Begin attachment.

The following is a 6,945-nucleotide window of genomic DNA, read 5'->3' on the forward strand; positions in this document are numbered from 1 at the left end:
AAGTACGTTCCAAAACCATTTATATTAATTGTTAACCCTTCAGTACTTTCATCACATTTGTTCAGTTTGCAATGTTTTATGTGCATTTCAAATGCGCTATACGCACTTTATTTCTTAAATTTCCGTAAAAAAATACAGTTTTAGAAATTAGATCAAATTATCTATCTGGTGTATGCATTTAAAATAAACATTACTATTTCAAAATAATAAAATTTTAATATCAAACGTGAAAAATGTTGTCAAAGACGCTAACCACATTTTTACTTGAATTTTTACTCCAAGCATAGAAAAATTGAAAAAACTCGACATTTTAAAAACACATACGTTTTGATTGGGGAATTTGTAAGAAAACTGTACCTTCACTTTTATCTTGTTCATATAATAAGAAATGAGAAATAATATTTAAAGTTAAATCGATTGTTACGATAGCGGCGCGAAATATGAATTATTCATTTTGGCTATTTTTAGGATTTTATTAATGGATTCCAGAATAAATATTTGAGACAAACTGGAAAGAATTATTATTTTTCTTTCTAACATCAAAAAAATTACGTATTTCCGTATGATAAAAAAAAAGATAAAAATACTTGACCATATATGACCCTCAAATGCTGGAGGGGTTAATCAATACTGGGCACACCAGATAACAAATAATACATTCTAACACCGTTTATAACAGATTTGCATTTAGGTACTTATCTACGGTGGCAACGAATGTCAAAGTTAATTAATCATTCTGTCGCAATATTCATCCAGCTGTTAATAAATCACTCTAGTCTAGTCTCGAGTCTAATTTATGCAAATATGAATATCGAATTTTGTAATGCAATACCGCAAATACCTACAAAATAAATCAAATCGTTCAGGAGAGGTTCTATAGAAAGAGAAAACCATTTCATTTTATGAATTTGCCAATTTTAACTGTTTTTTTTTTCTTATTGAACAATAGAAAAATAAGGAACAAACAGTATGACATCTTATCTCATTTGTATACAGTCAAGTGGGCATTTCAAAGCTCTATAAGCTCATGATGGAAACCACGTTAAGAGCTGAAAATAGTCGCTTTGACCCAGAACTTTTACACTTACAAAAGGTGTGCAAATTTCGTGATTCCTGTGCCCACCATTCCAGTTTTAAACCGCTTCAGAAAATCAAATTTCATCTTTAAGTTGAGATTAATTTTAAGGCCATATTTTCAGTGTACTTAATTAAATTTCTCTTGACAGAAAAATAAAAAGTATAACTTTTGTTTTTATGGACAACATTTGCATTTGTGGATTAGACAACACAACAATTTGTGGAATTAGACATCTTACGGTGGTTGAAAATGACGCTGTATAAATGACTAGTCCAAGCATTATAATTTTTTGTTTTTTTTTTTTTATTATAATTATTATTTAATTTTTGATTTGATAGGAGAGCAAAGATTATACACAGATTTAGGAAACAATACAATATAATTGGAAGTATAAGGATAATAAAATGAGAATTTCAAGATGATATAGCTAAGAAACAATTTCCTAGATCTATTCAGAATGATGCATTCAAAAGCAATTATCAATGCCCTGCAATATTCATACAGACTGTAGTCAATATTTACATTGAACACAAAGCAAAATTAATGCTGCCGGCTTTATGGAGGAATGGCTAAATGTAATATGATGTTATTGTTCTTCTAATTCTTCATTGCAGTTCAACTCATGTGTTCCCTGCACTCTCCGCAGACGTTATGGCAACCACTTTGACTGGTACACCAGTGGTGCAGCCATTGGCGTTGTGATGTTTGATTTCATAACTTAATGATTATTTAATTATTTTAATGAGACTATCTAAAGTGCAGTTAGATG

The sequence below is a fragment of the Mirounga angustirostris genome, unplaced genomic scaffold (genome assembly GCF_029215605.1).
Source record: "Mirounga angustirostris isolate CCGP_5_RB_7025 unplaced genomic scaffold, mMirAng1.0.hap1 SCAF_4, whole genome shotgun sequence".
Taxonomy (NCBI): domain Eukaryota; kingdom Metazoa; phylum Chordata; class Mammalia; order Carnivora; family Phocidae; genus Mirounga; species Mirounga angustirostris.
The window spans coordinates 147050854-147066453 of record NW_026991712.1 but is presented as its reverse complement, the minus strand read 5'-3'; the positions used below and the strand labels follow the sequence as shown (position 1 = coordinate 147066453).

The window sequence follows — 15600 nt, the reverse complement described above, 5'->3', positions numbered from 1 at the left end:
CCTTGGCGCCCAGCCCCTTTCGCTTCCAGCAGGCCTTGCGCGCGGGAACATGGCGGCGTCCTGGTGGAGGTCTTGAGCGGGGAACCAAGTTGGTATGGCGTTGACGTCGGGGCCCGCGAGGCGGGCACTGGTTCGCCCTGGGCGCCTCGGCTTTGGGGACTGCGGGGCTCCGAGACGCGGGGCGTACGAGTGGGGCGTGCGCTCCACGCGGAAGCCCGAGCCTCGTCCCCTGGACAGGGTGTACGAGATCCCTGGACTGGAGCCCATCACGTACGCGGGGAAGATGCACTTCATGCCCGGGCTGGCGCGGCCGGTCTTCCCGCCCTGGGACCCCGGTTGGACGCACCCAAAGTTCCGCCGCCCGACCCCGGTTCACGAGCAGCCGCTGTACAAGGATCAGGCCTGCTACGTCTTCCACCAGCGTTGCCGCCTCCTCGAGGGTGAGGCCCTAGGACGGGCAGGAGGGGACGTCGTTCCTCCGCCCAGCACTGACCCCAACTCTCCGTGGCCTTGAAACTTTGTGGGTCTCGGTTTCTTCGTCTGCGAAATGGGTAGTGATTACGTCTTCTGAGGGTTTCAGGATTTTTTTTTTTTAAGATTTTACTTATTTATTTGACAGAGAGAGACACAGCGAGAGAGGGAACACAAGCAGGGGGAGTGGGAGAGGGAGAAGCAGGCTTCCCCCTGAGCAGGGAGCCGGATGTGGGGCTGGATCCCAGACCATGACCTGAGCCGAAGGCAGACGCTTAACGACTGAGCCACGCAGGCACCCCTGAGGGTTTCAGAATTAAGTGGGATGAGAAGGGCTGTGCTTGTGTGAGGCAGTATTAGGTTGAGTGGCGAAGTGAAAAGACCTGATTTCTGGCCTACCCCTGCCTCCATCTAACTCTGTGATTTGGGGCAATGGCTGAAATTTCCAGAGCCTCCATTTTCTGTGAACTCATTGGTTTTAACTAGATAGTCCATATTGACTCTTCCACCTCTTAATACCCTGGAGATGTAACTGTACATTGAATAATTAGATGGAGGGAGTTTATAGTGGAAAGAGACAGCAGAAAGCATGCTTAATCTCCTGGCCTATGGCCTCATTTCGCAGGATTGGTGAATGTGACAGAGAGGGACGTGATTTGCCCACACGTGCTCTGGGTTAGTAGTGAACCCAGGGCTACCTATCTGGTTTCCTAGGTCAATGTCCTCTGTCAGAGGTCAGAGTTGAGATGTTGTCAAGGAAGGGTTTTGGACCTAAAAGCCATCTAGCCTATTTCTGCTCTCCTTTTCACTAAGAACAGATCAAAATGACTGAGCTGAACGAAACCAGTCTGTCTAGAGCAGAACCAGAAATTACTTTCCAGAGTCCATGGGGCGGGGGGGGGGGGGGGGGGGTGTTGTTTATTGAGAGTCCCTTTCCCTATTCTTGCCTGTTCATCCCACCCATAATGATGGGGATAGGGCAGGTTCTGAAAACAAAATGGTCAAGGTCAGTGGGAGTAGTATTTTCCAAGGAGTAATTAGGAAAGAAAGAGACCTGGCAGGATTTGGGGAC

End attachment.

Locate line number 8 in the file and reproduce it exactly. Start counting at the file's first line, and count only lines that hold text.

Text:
CCTTGGCGCCCAGCCCCTTTCGCTTCCAGCAGGCCTTGCGCGCGGGAACATGGCGGCGTCCTGGTGGAGGTCTTGAGCGGGGAACCAAGTTGGTATGGCGTTGACGTCGGGGCCCGCGAGGCGGGCACTGGTTCGCCCTGGGCGCCTCGGCTTTGGGGACTGCGGGGCTCCGAGACGCGGGGCGTACGAGTGGGGCGTGCGCTCCACGCGGAAGCCCGAGCCTCGTCCCCTGGACAGGGTGTACGAGATCCCTGGACTGGAGCCCATCACGTACGCGGGGAAGATGCACTTCATGCCCGGGCTGGCGCGGCCGGTCTTCCCGCCCTGGGACCCCGGTTGGACGCACCCAAAGTTCCGCCGCCCGACCCCGGTTCACGAGCAGCCGCTGTACAAGGATCAGGCCTGCTACGTCTTCCACCAGCGTTGCCGCCTCCTCGAGGGTGAGGCCCTAGGACGGGCAGGAGGGGACGTCGTTCCTCCGCCCAGCACTGACCCCAACTCTCCGTGGCCTTGAAACTTTGTGGGTCTCGGTTTCTTCGTCTGCGAAATGGGTAGTGATTACGTCTTCTGAGGGTTTCAGGATTTTTTTTTTTTAAGATTTTACTTATTTATTTGACAGAGAGAGACACAGCGAGAGAGGGAACACAAGCAGGGGGAGTGGGAGAGGGAGAAGCAGGCTTCCCCCTGAGCAGGGAGCCGGATGTGGGGCTGGATCCCAGACCATGACCTGAGCCGAAGGCAGACGCTTAACGACTGAGCCACGCAGGCACCCCTGAGGGTTTCAGAATTAAGTGGGATGAGAAGGGCTGTGCTTGTGTGAGGCAGTATTAGGTTGAGTGGCGAAGTGAAAAGACCTGATTTCTGGCCTACCCCTGCCTCCATCTAACTCTGTGATTTGGGGCAATGGCTGAAATTTCCAGAGCCTCCATTTTCTGTGAACTCATTGGTTTTAACTAGATAGTCCATATTGACTCTTCCACCTCTTAATACCCTGGAGATGTAACTGTACATTGAATAATTAGATGGAGGGAGTTTATAGTGGAAAGAGACAGCAGAAAGCATGCTTAATCTCCTGGCCTATGGCCTCATTTCGCAGGATTGGTGAATGTGACAGAGAGGGACGTGATTTGCCCACACGTGCTCTGGGTTAGTAGTGAACCCAGGGCTACCTATCTGGTTTCCTAGGTCAATGTCCTCTGTCAGAGGTCAGAGTTGAGATGTTGTCAAGGAAGGGTTTTGGACCTAAAAGCCATCTAGCCTATTTCTGCTCTCCTTTTCACTAAGAACAGATCAAAATGACTGAGCTGAACGAAACCAGTCTGTCTAGAGCAGAACCAGAAATTACTTTCCAGAGTCCATGGGGCGGGGGGGGGGGGGGGGGGGTGTTGTTTATTGAGAGTCCCTTTCCCTATTCTTGCCTGTTCATCCCACCCATAATGATGGGGATAGGGCAGGTTCTGAAAACAAAATGGTCAAGGTCAGTGGGAGTAGTATTTTCCAAGGAGTAATTAGGAAAGAAAGAGACCTGGCAGGATTTGGGGAC